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Four essentials of a focused career

October 30, 2014

Home Blog Four essentials of a focused career

According to author Greg McKeown, our inability to achieve our goals is not so much a lack of willpower as a lack of focus—focus on the essentials, that is.

Less but better

If you find that you’re busier than ever but still not making progress toward your most important goals, consider this explanation from McKeown’s Essentialism: The Disciplined Pursuit of Less:

“Essentialism is not about how to get more things done; it’s about how to get the right things done. It doesn’t mean just doing less for the sake of less either. It is about making the wisest possible investment of your time and energy in order to operate at our highest point of contribution by doing only what is essential.”

The point isn’t so much about upping your productivity to get more done (the familiar “work smarter, not harder” mantra), but instead about choosing what’s worth doing in the first place. It’s about continually asking yourself whether you’re investing your time, efforts, and energies in the things you have purposely chosen to commit to—or would, if you had time to think about it.

McKeown rightly calls this a discipline because there are so many good, deserving, meaningful things you could pursue that narrowing down to just your chosen essentials may mean disappointing people you care about, saying “no” more often than you’re used to, and passing up some cool opportunities. The benefit, however, is that you’ll actually be able to focus on the priorities you’ve identified as most important to you and accomplish them.

The four essentials

According to McKeown, the four aspects of a life or career based on essentialism are:

Essence: Understanding the core mind-set of an Essentialist

This involves choosing your essential priorities, emotionally (and logistically) relegating all those non-essentials to second-tier status in your life. In terms of your career, this could mean deciding which of several possible career paths to pursue, then laying the groundwork to focus all of your energies and professional development in that direction. (Keep in mind that you can always broaden your focus when you’re ready to set and achieve new goal priorities.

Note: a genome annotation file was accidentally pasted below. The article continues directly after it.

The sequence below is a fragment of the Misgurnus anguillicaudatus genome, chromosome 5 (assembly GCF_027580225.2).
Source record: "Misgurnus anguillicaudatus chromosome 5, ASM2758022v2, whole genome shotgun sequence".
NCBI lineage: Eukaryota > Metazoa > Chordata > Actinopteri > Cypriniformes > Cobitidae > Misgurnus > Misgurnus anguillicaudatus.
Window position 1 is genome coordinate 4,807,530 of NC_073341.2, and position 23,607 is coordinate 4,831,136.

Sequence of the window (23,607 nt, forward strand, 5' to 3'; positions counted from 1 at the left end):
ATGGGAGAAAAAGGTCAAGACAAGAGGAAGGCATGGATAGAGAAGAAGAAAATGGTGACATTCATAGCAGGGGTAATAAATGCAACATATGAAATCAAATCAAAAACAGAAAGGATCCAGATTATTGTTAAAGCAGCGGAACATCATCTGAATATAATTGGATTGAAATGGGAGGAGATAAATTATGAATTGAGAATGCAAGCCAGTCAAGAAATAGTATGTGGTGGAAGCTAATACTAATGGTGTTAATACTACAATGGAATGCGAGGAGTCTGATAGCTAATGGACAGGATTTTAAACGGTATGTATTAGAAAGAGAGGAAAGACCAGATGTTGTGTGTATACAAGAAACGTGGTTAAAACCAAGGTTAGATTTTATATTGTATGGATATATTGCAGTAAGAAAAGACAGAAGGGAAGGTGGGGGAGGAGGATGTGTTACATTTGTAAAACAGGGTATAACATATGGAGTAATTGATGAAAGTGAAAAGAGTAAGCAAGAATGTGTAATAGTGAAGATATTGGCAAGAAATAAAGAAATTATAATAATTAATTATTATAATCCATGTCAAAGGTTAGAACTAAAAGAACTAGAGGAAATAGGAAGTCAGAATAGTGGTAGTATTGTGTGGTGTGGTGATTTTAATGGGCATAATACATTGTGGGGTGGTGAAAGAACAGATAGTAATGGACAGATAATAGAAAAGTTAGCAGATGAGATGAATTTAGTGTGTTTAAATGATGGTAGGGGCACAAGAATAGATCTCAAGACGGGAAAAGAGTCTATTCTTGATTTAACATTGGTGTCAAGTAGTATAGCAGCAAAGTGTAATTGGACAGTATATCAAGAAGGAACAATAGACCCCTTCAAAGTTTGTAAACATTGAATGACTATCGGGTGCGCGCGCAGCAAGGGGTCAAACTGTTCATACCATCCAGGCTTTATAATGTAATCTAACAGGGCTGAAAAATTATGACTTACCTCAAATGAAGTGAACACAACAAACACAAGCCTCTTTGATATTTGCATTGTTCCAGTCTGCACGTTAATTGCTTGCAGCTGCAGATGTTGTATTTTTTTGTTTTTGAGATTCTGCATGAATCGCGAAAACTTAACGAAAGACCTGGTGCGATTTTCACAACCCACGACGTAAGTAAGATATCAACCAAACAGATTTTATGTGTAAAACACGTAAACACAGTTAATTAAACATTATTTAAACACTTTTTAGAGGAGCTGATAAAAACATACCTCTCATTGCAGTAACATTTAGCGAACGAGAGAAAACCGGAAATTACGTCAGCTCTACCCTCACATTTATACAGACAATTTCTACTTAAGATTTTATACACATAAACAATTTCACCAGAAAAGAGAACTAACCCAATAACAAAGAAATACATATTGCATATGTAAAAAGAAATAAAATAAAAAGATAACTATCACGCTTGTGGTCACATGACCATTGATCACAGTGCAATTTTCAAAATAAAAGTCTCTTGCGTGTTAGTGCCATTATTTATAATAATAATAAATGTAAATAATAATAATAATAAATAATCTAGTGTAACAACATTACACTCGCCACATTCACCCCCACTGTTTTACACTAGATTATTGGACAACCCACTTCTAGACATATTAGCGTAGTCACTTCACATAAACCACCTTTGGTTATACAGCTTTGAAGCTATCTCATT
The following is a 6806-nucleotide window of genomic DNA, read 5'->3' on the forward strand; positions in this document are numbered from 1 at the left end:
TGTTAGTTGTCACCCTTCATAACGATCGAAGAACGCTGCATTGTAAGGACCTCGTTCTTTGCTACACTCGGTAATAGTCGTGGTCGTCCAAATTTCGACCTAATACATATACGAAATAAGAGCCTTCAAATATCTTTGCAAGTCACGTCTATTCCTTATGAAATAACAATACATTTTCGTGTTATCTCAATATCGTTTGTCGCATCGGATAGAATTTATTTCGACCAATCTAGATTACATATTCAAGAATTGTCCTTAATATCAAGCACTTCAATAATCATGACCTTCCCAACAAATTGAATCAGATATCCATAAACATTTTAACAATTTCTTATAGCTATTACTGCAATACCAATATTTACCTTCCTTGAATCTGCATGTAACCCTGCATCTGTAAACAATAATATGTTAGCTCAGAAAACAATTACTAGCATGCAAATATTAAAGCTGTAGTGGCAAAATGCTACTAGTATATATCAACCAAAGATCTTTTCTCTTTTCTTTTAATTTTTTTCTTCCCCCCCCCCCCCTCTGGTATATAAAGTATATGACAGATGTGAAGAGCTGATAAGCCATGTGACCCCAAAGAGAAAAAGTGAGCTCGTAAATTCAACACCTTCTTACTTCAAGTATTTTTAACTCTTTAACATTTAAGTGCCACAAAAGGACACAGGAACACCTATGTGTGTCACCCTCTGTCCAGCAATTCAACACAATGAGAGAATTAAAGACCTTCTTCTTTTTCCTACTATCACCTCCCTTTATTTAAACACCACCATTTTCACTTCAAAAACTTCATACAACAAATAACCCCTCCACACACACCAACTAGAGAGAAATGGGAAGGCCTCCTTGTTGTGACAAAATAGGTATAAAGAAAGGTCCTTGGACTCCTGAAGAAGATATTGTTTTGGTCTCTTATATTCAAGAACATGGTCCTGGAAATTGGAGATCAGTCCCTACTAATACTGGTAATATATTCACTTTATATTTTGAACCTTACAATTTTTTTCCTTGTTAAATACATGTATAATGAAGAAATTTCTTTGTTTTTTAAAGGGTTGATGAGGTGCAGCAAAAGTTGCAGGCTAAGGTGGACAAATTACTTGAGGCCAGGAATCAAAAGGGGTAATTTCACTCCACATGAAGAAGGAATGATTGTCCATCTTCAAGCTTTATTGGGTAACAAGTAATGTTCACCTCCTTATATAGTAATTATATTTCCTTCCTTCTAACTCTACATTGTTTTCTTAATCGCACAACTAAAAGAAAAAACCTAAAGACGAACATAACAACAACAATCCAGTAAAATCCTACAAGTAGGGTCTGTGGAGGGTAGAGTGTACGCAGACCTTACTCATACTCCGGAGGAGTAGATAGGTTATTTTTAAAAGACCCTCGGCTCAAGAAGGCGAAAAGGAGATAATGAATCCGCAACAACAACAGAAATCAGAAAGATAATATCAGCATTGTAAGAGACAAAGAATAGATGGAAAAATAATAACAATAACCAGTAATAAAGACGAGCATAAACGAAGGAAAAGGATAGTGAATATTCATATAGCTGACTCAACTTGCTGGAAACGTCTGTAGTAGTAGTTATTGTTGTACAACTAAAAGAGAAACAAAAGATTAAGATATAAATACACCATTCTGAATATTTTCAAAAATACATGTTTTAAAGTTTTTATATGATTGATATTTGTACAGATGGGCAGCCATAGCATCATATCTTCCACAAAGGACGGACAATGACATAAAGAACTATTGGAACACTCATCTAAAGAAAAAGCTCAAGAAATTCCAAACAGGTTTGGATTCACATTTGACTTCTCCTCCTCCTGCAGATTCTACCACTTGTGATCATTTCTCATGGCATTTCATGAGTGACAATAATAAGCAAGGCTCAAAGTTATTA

Explore: Making time to think though what is essential to you

McKeown suggests you take a time out from your everyday life to give yourself some thinking space. Start exploring what you deeply care about achieving and why – again, keeping in mind that what you choose for your priorities today doesn’t rule out other options in the future. This phase includes the selection process based on what the author calls “extreme criteria”—in career terms, if you’re engaged in lots of activities that don’t further your most important goals, now’s the time to weed out every non-essential commitment.

Eliminate: Cutting out the “trivial many”

This can be as challenging as it sounds, since most of our daily activities seem driven by that trivial many, also known as other people’s priorities for us. But by using McKeown’s strategies—clarifying your decisions (why are these your essentials?), learning the power of a graceful “no,” actively if gently disengaging from non-essential activities, and deploying the key life/career skill of setting boundaries—you’ll be able to move from the trivial to the essential with a minimum of drama (translation: guilt).

Execute: Make it nearly effortless

Like so many other personal efforts, one of the most important keys to achieving an Essentialist life and career is to design an environment and processes that support achieving your goals. Remove obstacles that will distract you. Focus on small wins. Create routines you can rely on to carry you forward. Keep your essentials front-and-center in your short-term and long-term decision-making. And when you’re ready, choose new essentials to keep your career heading in the right direction.

Although like any good business-coaching book, Essentialism makes its strategy sound a good bit easier to implement than it actually is for us mere mortals. Nevertheless, his approach makes sense, it can be learned through practice, and it’s well worth the effort. What better time to start practicing than the upcoming holiday season?

Esentialism: The Disciplined Pursuit of Less. Greg McKeown, Crown Business, 2014. 272p. ISBN 0804137382.

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